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James D. Frantz, Jeffrey Gardner, Michael P. Hoffmann, and Molly M. Jahn

part by the Cornell University Vegetable Breeding Institute and USDA IFAFS Award No. 2001-52100-11347.

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James D. Frantz, Jeffrey Gardner, Michael P. Hoffmann, and Molly M. Jahn

Development Center for cotton aphid resistant germplasm. This study was funded in part by the Cornell University Vegetable Breeding Institute, a consortium of companies that support plant breeding research at Cornell, along with funding from USDA IFAFS Award

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J.R. Baggett and D. Kean

Inheritance of a twisted pod characteristic, in which bean pods develop with a twist that sometimes exceeds 360°, was studied in crosses between round-podded green bean cultivars. In crosses between `Oregon 91G' (normal) or `Oregon 54' (normal) and OSU 5256-1 (twisted), the F1 was normal. Segregation in F2 populations, tested over a 4-year period and including 4,995 plants, clearly fit a 3 normal: 1 twisted ratio. All plants of backcrosses of the F, to the normal parent were normal and backcrosses of the F1 to the twisted parent segregated 1 normal: 1 twisted. The ratios observed indicated that twisted pods are conditioned by a single recessive gene for which the symbol tw is proposed.

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Lauren Brzozowski, William L. Holdsworth, and Michael Mazourek

The Cornell University vegetable breeding program has developed cucumbers ( Cucumis sativus L.) resistant to a spectrum of diseases, including powdery mildew ( Cavatorta et al., 2012 ; Jahn et al., 2002 ) and viruses ( Munger, 1993 ). The program

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Mark W. Farnham and Michael A. Grusak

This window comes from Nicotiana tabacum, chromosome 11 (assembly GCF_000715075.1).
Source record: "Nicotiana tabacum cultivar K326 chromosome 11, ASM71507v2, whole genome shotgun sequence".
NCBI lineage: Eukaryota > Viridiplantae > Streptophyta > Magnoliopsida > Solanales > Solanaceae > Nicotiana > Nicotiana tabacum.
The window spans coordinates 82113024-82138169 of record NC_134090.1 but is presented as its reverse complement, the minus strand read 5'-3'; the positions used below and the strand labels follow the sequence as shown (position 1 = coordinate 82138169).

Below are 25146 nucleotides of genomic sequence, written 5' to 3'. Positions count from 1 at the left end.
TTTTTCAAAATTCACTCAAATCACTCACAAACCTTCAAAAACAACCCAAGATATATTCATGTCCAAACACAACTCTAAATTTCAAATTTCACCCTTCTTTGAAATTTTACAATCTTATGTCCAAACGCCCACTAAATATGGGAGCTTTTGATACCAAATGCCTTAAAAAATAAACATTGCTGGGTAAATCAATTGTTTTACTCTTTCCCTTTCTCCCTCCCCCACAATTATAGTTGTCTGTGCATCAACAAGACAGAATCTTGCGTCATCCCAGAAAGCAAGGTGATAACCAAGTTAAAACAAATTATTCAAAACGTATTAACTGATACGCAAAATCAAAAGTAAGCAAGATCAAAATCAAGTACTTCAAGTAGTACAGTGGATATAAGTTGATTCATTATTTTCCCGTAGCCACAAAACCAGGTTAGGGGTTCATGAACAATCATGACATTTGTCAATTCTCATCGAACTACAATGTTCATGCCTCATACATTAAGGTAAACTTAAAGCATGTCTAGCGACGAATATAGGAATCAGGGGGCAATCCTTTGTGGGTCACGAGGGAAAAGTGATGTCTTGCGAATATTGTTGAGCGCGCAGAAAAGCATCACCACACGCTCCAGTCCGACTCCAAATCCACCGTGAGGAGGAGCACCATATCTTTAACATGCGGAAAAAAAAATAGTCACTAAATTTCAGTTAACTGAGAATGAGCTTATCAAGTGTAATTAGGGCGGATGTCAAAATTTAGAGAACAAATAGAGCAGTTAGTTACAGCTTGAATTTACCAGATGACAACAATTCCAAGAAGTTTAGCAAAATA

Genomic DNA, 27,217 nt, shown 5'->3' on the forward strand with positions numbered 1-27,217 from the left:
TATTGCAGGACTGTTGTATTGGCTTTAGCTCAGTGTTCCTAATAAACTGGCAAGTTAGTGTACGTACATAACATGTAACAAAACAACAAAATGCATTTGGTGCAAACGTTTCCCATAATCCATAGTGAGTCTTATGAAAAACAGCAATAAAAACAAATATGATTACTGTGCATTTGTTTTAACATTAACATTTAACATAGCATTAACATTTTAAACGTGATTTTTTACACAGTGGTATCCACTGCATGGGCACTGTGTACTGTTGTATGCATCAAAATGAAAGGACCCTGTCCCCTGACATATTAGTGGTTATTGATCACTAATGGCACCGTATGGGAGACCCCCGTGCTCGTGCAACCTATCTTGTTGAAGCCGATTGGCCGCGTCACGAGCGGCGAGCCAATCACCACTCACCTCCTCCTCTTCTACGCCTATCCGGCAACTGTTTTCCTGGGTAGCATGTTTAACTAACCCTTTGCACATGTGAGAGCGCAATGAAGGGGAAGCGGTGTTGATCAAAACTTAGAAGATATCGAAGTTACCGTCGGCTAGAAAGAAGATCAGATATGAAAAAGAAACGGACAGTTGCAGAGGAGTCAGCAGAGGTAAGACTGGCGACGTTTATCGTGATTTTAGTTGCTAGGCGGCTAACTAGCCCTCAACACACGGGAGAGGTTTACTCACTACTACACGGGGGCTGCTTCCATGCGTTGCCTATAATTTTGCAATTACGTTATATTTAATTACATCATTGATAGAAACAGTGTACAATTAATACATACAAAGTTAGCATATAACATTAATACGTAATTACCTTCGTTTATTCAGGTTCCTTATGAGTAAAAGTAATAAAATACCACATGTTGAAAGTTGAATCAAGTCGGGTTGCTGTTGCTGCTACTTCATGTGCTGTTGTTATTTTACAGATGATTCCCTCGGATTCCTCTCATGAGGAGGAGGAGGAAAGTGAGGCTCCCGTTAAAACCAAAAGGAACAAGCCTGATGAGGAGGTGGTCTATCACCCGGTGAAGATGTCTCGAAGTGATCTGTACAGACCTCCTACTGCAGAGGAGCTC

economic and quality traits. Vegetable breeding has always been a balancing act in which breeders have tried to combine attributes like host plant resistance to disease with yield and vegetable quality, all at the same time. Most improvements made in the

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Todd C. Wehner, Samuel F. Jenkins Jr., and Richard L. Lower

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Richard L. Lower, Todd C. Wehner, and Samuel F. Jenkins Jr.

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K. Kasimor, J.R. Baggett, and R.O. Hampton

Commercial pea (Pisum sativum L.) cultivars, plant introduction (PI) lines, and Oregon State Univ. (OSU) breeding lines were tested for resistance to pathotype P2 (lentil strain) and pathotype P1 (type strain) of pea seedborne mosaic virus (PSbMV) and to bean yellow mosaic virus (BYMV) to assess the relative proportion of resistant and susceptible pea genotypes. Of the 161 commercial cultivars tested, 117 (73%) were resistant and 44 were susceptible to PSbMV-P2. Of these PSbMV-P2-resistant cultivars, 115 were tested for resistance to BYMV and all were resistant. Of the 44 PSbMV-P2-susceptible cultivars, 43 were tested for BYMV susceptibility and all were infected except two, `Quincy' and `Avon', both of which were susceptible to a BYMV isolate in another laboratory. Of 138 commercial cultivars inoculated with PSbMV-P1, all were susceptible. All PI lines and OSU breeding lines that were resistant to PSbMV-P1 were resistant also to PSbMV-P2. The high percentage of commercial cultivars resistant to PSbMV-P2 was probably attributable to the close linkage of genes sbm-2 and mo and the widespread use by breeders of BYMV-resistant `Perfection' and `Dark Skin Perfection' in developing new pea cultivars. Segregation ratios in progenies of three separate crosses between PSbMV-P2-resistant and PSbMV-P2-susceptible cultivars closely fit the expected 3 susceptible: 1 resistant ratio expected for resistance conferred by a single recessive gene.

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R.G. Gardner